Screen’s US editor Jeremy Kay also surveys where Lincoln, The Life of Pi and The Sessions stand in the awards race so far.

Argo took hold of the ball at Telluride and hasn’t let go. It remains a frontrunner for best picture, director, screenplay and other major categories and the enthusiastic backing of deep-pocketed Warner Bros should ensure it stays in contention throughout the season. It deserves its status. The studio orchestrated a glitzy US premiere at the Academy in Beverly Hills on Oct 4 when the stars well and truly came out, as they say. Earlier this week Ben Affleck, the movie’s director, producer, writer and star, did himself no harm attending the vulgar promotional platform that is the Hollywood Film Awards. It all counts.

For the record a battalion of potential contenders attended that awards show. The road to the 85th Academy Awards in Hollywood on Feb 24 2013 (by way of numerous critics awards, Globes, BAFTAs, etc.) is paved with flattery, hubris, rubber chicken and, occasionally, ingenuity. This last element was on show on Oct 15 when guild members and select press got a chance to see Flight at a cleverly staged bi-coastal event one day after the world premiere closed out the New York Film Festival (NYFF). Paramount dovetailed a guild screening in New York with a simultaneous presentation at the Arclight in Hollywood so that the ensuing press conference and Q+A were beamed over to the West Coast where audience members Tweeted questions.

I was at the Arclight and the occasion created a must-see aura about the movie, but in fairness Flight doesn’t need bells and whistles to commend itself to anyone in search of intelligent, gripping drama. Denzel Washington was feeling a little off-colour that day and declined to take part in the Q+A but no matter – we’ll be seeing and hearing plenty more of him in the months to come. The star, coming off the biggest box office hit of his career in Safe House, is irresistible as Whip Whitaker, a troubled commercial airline pilot whose professional brilliance and a single heroic act thrust him into the spotlight with unwelcome consequences. It’s an intelligent, uncannily empathetic performance about addiction that positions Washington front and centre in the lead actor race. For sure it will be tough going against the likes of Daniel Day-Lewis – understated yet authoritative as the 16th president of the United States in Lincoln – and John Hawkes on impish form as polio victim Mark O’Brien in The Sessions, but Washington, an Oscar winner for Training Day, has seldom been better. Perhaps never.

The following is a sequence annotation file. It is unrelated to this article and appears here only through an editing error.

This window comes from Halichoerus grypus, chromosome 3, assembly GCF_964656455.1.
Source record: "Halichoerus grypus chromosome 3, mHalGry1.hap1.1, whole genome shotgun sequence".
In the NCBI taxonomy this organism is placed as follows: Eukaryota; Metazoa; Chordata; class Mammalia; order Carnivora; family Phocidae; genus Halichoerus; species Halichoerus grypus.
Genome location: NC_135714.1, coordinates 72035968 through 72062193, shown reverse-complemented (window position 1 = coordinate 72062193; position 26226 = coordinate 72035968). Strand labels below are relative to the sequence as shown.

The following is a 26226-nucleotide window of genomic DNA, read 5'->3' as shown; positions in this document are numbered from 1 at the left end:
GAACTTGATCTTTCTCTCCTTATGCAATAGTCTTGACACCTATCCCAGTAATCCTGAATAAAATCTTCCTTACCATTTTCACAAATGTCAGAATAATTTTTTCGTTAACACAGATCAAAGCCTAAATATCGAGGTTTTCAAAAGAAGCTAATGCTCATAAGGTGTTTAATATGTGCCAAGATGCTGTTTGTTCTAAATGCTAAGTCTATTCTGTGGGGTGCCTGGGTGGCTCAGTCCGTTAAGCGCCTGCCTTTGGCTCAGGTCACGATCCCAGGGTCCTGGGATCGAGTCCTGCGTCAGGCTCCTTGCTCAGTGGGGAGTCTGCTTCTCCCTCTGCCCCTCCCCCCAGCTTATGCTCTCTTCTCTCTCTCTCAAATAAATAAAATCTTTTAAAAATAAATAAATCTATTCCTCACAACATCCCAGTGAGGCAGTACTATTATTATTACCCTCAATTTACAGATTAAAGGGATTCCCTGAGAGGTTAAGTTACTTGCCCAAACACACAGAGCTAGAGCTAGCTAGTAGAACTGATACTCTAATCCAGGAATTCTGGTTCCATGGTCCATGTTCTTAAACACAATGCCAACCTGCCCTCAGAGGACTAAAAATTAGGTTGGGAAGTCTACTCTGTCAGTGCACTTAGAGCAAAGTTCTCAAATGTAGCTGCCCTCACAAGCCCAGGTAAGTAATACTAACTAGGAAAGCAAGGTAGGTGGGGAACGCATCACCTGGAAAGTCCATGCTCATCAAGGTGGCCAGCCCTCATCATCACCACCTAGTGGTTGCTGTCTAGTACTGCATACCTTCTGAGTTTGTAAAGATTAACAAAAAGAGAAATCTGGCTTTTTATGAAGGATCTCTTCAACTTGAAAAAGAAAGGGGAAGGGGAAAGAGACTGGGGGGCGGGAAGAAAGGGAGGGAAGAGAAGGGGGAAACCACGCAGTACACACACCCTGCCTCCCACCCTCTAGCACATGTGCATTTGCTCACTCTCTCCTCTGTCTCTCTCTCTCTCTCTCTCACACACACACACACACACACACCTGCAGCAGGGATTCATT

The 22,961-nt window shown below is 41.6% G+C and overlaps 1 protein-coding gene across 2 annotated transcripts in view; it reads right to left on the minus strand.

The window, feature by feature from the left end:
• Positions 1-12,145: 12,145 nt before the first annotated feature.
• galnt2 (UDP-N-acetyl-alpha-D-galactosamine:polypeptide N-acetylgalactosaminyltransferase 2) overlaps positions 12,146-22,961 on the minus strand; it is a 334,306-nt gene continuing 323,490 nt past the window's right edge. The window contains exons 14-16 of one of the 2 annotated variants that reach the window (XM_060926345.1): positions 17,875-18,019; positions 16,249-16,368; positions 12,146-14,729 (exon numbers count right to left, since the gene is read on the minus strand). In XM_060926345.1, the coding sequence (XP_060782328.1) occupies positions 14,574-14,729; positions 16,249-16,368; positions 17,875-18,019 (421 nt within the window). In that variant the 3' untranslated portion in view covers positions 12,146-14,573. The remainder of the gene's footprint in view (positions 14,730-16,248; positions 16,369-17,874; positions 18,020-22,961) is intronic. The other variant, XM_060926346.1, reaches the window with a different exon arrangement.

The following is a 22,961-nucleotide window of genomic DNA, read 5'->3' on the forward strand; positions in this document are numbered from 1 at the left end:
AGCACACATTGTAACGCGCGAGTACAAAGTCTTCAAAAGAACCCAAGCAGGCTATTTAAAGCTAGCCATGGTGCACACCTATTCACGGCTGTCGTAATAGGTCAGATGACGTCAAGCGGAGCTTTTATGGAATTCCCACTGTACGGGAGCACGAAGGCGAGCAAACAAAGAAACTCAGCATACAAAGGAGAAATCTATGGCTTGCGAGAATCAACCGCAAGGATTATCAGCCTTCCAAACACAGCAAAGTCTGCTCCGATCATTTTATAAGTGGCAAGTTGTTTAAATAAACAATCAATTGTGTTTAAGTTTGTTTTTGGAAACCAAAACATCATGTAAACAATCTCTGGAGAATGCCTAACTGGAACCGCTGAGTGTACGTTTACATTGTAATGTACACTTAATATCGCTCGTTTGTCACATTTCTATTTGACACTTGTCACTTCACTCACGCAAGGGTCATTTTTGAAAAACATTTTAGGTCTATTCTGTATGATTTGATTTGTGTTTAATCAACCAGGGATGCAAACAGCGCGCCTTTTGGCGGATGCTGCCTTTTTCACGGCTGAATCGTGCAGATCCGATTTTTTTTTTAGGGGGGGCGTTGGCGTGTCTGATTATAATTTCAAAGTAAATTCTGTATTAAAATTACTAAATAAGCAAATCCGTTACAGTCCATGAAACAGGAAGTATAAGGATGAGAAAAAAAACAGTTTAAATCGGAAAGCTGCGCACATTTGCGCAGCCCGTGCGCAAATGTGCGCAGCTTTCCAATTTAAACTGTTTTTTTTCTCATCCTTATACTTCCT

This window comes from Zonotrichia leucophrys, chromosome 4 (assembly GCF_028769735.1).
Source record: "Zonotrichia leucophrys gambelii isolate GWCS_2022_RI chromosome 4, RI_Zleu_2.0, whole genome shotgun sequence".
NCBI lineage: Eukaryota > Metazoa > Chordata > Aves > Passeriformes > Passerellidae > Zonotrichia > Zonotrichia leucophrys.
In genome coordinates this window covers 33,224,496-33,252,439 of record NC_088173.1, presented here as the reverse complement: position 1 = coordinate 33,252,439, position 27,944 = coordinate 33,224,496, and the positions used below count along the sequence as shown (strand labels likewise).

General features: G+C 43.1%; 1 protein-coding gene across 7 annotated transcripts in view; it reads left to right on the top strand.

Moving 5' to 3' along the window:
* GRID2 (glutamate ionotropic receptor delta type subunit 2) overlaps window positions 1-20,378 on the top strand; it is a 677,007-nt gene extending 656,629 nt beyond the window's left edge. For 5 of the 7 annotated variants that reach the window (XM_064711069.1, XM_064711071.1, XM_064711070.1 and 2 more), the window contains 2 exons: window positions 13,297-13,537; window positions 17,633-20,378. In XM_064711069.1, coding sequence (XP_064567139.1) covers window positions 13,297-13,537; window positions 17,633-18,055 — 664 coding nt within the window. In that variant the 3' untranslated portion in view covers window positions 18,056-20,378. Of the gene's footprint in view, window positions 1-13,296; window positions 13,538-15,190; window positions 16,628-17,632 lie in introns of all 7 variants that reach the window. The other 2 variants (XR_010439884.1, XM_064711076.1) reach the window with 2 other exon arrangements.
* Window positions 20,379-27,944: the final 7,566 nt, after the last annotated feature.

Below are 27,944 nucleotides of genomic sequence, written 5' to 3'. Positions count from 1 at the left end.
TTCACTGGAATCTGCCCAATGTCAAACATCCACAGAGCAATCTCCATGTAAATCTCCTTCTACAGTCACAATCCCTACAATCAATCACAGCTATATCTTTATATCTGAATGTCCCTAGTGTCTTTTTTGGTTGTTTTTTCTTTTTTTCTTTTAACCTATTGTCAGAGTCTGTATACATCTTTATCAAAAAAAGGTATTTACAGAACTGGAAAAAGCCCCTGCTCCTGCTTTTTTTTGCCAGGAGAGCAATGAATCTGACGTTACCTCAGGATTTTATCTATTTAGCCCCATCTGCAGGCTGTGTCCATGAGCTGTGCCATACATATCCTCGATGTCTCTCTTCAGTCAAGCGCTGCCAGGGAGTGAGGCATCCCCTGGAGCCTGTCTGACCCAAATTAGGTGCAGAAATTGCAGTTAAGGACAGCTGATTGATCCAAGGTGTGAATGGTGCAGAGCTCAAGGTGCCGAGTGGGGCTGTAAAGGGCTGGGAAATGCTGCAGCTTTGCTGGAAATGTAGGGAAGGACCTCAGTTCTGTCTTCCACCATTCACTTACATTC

Every season there’s a movie that confounds your expectations and for me Flight is that movie because it’s so much richer than you expect. Paramount’s marketing boffins had a thankless task to bottle its essence. The billboards and marketing materials around Los Angeles show close-ups of Washington in his pilot’s uniform in the rain or condensation trails cutting through the brilliant blue. The look is almost pedestrian, like an episodic. It’s nobody’s fault because you can’t bind Flight in a nutshell. John Gatins’ screenplay is a complex heavyweight and I’ll write more about his struggle to get his story made in a forthcoming issue of Screen. Robert Zemeckis has immersed himself in motion-capture for the last 12 years but has clearly lost none of his live-action panache and is expert in his execution. The UK’s Kelly Reilly also stands out from a terrific ensemble and must be a player in the supporting actress race. Few movies will push Argo as hard all season.